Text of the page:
Canadian panel says Covid-19 vaccine shots can be mixed, move could hit AstraZeneca

The panel said people who received a first shot of AstraZeneca's Covid-19 vaccine can choose to receive a different shot for their second dose.
The panel said people who received a first shot of AstraZeneca's Covid-19 vaccine can choose to receive a different shot for their second dose.PHOTO: AFP

OTTAWA (REUTERS) - An official Canadian panel on Tuesday (June 1) said people who received a first shot of AstraZeneca’s Covid-19 vaccine can choose to receive a different shot for their second dose, dealing another potential blow to the pharmaceutical giant.

Theresa Tam, Canada’s chief public health officer, said one reason for the recommendation by the National Advisory Committee on Immunisation (NACI) was concern about rare and potentially fatal blood clots linked to the AstraZeneca vaccine.

“If it weren’t for that, then probably one would progress with giving the same (vaccine) as a second dose,” she told reporters, adding Canada was following the example of others.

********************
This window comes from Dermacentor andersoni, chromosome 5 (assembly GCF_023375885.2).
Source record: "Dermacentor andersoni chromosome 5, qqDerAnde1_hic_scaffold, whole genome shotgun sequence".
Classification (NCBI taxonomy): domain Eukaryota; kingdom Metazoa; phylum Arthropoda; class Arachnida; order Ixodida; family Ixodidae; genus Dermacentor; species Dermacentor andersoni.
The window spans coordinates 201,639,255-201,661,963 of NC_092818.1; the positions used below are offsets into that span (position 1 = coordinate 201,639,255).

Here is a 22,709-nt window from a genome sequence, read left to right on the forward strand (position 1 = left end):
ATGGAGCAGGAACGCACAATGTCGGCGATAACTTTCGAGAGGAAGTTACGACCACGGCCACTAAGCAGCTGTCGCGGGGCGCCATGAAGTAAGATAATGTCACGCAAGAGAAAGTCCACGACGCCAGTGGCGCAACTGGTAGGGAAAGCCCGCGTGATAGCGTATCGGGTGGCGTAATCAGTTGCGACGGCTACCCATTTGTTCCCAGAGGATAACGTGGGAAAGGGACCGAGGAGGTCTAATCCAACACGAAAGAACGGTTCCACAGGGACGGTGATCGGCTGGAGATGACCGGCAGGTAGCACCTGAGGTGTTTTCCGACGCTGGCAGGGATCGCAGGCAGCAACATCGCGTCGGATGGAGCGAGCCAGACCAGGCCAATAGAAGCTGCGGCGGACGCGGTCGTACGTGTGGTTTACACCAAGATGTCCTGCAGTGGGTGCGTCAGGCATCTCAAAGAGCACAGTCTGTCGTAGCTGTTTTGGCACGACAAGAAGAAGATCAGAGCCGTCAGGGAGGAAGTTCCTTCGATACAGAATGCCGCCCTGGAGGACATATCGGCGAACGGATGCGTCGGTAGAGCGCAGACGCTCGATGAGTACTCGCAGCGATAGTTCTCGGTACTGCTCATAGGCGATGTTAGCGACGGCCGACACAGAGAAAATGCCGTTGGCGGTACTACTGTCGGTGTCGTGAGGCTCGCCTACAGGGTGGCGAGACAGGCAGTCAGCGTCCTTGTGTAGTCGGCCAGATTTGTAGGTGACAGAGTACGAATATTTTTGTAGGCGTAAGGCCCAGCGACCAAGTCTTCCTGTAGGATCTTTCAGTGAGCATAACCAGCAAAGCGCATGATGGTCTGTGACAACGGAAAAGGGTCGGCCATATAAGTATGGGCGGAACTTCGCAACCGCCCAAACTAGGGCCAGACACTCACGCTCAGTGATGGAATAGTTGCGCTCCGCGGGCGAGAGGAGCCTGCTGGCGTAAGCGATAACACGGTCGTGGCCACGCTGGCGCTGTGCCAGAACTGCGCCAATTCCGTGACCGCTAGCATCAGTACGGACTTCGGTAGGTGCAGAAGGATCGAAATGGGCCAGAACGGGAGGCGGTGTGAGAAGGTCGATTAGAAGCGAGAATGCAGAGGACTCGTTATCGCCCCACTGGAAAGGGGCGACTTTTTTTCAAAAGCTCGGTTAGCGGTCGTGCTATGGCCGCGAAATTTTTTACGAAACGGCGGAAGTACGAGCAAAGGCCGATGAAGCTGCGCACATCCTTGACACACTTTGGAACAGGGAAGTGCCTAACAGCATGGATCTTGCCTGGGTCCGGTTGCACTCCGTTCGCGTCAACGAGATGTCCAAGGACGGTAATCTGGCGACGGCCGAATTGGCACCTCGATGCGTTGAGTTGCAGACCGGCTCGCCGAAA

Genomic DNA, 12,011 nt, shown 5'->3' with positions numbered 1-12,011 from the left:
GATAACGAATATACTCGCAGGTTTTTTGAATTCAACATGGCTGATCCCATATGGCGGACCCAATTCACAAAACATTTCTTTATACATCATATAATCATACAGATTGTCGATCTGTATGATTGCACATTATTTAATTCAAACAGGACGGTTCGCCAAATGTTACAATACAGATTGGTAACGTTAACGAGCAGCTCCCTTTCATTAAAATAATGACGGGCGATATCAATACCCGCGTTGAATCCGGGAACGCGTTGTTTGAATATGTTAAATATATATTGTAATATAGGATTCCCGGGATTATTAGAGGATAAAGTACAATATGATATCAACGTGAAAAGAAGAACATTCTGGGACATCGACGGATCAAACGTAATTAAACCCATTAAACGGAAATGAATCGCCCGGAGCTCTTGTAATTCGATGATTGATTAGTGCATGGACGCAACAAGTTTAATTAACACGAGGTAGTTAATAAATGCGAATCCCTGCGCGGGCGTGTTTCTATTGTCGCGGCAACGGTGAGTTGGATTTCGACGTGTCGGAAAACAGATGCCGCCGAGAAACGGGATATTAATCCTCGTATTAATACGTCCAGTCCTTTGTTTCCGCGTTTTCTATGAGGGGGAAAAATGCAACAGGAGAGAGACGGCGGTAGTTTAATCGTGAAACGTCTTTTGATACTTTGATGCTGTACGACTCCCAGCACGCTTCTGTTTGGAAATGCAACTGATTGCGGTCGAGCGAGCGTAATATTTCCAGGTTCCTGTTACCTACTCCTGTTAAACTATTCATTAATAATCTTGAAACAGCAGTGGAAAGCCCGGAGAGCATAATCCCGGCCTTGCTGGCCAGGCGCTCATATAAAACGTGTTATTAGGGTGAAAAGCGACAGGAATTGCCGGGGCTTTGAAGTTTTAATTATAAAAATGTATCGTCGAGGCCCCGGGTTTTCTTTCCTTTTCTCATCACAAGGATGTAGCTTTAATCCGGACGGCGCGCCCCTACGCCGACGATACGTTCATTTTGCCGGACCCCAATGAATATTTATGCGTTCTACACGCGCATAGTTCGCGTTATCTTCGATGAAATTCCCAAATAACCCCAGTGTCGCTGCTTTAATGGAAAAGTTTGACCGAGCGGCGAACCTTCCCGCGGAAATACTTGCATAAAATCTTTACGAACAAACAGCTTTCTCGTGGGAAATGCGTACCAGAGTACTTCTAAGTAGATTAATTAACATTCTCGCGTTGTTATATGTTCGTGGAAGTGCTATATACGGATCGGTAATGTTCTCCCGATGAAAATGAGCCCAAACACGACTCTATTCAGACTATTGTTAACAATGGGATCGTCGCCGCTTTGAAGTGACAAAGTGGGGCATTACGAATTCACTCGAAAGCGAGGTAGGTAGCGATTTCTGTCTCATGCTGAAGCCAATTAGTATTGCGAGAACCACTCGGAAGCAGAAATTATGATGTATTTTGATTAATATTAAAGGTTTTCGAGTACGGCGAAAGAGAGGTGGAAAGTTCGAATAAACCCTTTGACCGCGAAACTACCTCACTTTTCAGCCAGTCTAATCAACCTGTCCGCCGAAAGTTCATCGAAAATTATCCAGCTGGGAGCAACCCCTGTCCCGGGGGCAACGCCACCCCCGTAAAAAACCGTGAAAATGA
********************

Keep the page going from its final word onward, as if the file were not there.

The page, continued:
NACI said Denmark, Finland, France, Germany, Norway, Spain and Sweden, citing the risk of clots, were already offering second doses from Moderna or Pfizer to people who had received their first shots from AstraZeneca.

“It is good news that people now have the choice,” said Tam.

NACI also said the vaccines from Pfizer and Moderna could be used interchangeably.

AstraZeneca was not immediately available for comment.

Tam said that as the pace of vaccinations picked up, the number of new daily cases was steadily dropping. It is now below 2,700, some 70 per cent below the peak earlier this year.

Some major provinces are gradually lifting restrictions linked to Covid-19 while others still face challenges.

The premier of Ontario, Canada’s most populous province, is leaning strongly against reopening schools that have been shut since mid-April, the Toronto Star and CTV said on Tuesday.

Canada has so far reported a total of 25,547 deaths and 1,381,582 cases.

Separately, Statistics Canada said the epidemic had cut life expectancy by 0.41 years for both men and women, taking it back to 2013 levels.